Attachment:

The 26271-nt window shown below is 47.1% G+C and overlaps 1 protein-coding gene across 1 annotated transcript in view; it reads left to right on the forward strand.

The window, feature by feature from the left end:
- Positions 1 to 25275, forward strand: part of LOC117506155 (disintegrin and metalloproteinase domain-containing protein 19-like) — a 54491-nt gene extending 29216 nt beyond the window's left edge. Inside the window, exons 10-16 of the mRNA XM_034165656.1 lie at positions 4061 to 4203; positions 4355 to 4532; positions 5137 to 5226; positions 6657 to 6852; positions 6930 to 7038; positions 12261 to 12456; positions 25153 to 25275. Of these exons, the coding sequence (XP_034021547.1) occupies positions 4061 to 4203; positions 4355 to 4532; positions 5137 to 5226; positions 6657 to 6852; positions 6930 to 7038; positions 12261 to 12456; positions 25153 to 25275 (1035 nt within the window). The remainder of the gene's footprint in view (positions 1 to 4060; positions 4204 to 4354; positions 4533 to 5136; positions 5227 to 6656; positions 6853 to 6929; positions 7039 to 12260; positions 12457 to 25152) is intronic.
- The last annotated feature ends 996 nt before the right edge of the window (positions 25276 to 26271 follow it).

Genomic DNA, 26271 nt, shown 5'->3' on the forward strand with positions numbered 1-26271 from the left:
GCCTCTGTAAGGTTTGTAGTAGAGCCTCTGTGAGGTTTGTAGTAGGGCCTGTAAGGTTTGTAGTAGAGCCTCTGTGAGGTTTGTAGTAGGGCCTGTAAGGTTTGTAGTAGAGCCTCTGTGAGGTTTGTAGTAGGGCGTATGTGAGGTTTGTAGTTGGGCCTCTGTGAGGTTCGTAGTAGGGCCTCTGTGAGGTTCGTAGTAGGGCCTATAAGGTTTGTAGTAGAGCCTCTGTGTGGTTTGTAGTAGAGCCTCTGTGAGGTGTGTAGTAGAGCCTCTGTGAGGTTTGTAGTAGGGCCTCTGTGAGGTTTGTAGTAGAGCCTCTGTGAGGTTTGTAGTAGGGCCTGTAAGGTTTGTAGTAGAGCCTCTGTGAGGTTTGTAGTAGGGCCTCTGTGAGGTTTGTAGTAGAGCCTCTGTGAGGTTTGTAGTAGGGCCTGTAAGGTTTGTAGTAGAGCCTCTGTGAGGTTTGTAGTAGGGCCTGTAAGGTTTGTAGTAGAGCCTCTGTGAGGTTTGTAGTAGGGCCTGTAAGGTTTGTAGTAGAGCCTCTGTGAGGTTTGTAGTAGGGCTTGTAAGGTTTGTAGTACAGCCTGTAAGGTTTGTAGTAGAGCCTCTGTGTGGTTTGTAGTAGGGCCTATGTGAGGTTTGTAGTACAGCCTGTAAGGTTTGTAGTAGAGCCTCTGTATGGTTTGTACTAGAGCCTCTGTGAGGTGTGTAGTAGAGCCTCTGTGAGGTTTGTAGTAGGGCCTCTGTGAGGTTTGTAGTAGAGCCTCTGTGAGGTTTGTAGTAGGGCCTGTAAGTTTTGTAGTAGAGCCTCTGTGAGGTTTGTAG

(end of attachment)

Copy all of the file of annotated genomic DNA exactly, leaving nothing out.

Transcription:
The 26271-nt window shown below is 47.1% G+C and overlaps 1 protein-coding gene across 1 annotated transcript in view; it reads left to right on the forward strand.

The window, feature by feature from the left end:
- Positions 1 to 25275, forward strand: part of LOC117506155 (disintegrin and metalloproteinase domain-containing protein 19-like) — a 54491-nt gene extending 29216 nt beyond the window's left edge. Inside the window, exons 10-16 of the mRNA XM_034165656.1 lie at positions 4061 to 4203; positions 4355 to 4532; positions 5137 to 5226; positions 6657 to 6852; positions 6930 to 7038; positions 12261 to 12456; positions 25153 to 25275. Of these exons, the coding sequence (XP_034021547.1) occupies positions 4061 to 4203; positions 4355 to 4532; positions 5137 to 5226; positions 6657 to 6852; positions 6930 to 7038; positions 12261 to 12456; positions 25153 to 25275 (1035 nt within the window). The remainder of the gene's footprint in view (positions 1 to 4060; positions 4204 to 4354; positions 4533 to 5136; positions 5227 to 6656; positions 6853 to 6929; positions 7039 to 12260; positions 12457 to 25152) is intronic.
- The last annotated feature ends 996 nt before the right edge of the window (positions 25276 to 26271 follow it).

Genomic DNA, 26271 nt, shown 5'->3' on the forward strand with positions numbered 1-26271 from the left:
GCCTCTGTAAGGTTTGTAGTAGAGCCTCTGTGAGGTTTGTAGTAGGGCCTGTAAGGTTTGTAGTAGAGCCTCTGTGAGGTTTGTAGTAGGGCCTGTAAGGTTTGTAGTAGAGCCTCTGTGAGGTTTGTAGTAGGGCGTATGTGAGGTTTGTAGTTGGGCCTCTGTGAGGTTCGTAGTAGGGCCTCTGTGAGGTTCGTAGTAGGGCCTATAAGGTTTGTAGTAGAGCCTCTGTGTGGTTTGTAGTAGAGCCTCTGTGAGGTGTGTAGTAGAGCCTCTGTGAGGTTTGTAGTAGGGCCTCTGTGAGGTTTGTAGTAGAGCCTCTGTGAGGTTTGTAGTAGGGCCTGTAAGGTTTGTAGTAGAGCCTCTGTGAGGTTTGTAGTAGGGCCTCTGTGAGGTTTGTAGTAGAGCCTCTGTGAGGTTTGTAGTAGGGCCTGTAAGGTTTGTAGTAGAGCCTCTGTGAGGTTTGTAGTAGGGCCTGTAAGGTTTGTAGTAGAGCCTCTGTGAGGTTTGTAGTAGGGCCTGTAAGGTTTGTAGTAGAGCCTCTGTGAGGTTTGTAGTAGGGCTTGTAAGGTTTGTAGTACAGCCTGTAAGGTTTGTAGTAGAGCCTCTGTGTGGTTTGTAGTAGGGCCTATGTGAGGTTTGTAGTACAGCCTGTAAGGTTTGTAGTAGAGCCTCTGTATGGTTTGTACTAGAGCCTCTGTGAGGTGTGTAGTAGAGCCTCTGTGAGGTTTGTAGTAGGGCCTCTGTGAGGTTTGTAGTAGAGCCTCTGTGAGGTTTGTAGTAGGGCCTGTAAGTTTTGTAGTAGAGCCTCTGTGAGGTTTGTAG